In dismissing the more serious charge of administering EPO, McKechnie, however, said the evidence did not establish, beyond the passing of the vial to Faber, that any further actions were taken by Fisher or Faber to use the substance.
Both men had recounted that any use of the substance in the vial was conditional on consultation with a vet.
Faber had spoken to Beeman about what might be in the vial which was unopened, and the packaging around it had not been disturbed.
"We conclude that Mr Fisher's conduct was in the nature of preparation and the actions he took were too remote to constitute any meaningful steps towards the commission of the offence of administering a prohibited substance to a horse."
McKechnie said Faber was not a persuasive witness. He was hesitant in many of his answers and the accounts he gave of the relevant events were not consistent.
He concluded that while Faber may not have known for sure the substance in the vial was EPO he did know it was highly suspect. He was not straight forward with his vet because he was highly suspicious of its contents.
The committee was satisfied that there were a number of conversations between Fisher and Faber about the vial and, given Fisher's knowledge of what it contained, it was a compelling inference that some of that information must have passed to Faber.
While Faber made no attempt to administer the drug before his discussion with his vet, he had the vial for many weeks (about two months) and had done nothing to have it checked out.
"The argument for Mr Faber that he did the right thing in raising the subject with Dr Beeman may have some initial superficial attraction," McKechnie says in his decision.
"It was said for Mr Faber that he would not have used the substance unless it was given the all clear by a veterinarian. That argument could lead to a situation where trainers take into their possession material or substances which they strongly suspect to be unlawful and would then seek to excuse themselves by saying that they were not going to engage in any administration of the substance until they had obtained a veterinary clearance.
"The committee takes the view that Mr Faber should never have taken possession of the vial."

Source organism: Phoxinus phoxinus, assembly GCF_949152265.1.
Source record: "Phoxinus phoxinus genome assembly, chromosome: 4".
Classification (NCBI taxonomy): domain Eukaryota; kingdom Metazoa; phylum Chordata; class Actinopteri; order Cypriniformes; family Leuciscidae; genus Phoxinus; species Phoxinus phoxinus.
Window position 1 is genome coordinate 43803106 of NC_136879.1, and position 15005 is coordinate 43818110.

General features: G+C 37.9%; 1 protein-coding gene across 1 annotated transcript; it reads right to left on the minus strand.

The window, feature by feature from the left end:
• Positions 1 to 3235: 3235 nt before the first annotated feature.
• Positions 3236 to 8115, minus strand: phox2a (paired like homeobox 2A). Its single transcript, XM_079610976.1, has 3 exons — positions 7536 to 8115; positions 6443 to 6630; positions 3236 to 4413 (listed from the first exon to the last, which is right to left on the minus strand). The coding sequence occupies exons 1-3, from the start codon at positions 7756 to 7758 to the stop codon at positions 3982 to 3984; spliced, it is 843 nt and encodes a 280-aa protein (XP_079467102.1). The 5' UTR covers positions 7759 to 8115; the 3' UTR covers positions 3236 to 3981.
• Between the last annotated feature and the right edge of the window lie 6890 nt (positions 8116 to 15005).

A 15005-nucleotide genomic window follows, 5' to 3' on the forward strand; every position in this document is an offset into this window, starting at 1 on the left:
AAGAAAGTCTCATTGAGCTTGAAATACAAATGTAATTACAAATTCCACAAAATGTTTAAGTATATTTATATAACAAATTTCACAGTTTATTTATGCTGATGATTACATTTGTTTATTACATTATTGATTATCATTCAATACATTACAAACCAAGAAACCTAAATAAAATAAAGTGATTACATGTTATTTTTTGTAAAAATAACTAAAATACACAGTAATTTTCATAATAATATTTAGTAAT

Further, after been told that all the big trainers were using it to win races and it didn't prove positive, he must have been suspicious that something about it wasn't kosher and should have gotten rid of the vial.
Faber said he never intended using the drug and, in the end when the horse came right, it sat there for so long he forgot about it.
The charge Faber faced did not require proof that he knew the vial contained EPO, McKechnie said in his judgement.
The circumstances of the discovery of the EPO and the scratching of his horses had led to intense media interest and publicity, which was plainly detrimental to the interests of racing.
It was also detrimental to the interests of racing that owners and trainers should be in possession of substances which in the case of Fisher he knew to be EPO and in the case of Faber he had information which all pointed to the substance being prohibited.
The committee will not decide on penalty for the trio until either further submissions are put or another hearing is scheduled.
New Zealand Thoroughbred Racing's chief veterinarian Andrewe Grierson said, internationally, EPO had the highest possible classification of a class one drug. Controlling bodies viewed any trainer found in possession of EPO as having committed a grave offence.
Faber, Fisher and McRae face a fine of up to $50,000 and/or suspension or disqualification for any period up to life.
- Sunday Star Times